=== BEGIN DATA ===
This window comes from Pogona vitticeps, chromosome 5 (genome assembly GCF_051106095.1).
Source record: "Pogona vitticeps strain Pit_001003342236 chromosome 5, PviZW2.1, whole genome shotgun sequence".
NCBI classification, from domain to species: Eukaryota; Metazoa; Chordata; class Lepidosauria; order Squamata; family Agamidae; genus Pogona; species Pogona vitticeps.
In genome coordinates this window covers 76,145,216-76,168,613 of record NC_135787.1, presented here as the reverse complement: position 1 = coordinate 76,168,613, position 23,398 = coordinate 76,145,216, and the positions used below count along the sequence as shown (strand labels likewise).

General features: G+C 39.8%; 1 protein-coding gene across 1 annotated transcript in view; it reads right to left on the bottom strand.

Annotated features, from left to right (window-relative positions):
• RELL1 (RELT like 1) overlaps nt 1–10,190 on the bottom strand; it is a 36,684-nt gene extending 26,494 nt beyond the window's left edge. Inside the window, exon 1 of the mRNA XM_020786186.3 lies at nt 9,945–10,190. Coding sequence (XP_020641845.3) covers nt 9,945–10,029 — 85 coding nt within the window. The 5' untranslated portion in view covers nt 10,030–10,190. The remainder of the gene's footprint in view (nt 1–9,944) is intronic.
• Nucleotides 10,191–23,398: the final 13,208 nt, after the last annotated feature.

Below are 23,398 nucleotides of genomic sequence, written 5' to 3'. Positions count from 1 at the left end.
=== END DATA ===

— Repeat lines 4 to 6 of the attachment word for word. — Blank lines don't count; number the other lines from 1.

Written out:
In genome coordinates this window covers 76,145,216-76,168,613 of record NC_135787.1, presented here as the reverse complement: position 1 = coordinate 76,168,613, position 23,398 = coordinate 76,145,216, and the positions used below count along the sequence as shown (strand labels likewise).

General features: G+C 39.8%; 1 protein-coding gene across 1 annotated transcript in view; it reads right to left on the bottom strand.

Annotated features, from left to right (window-relative positions):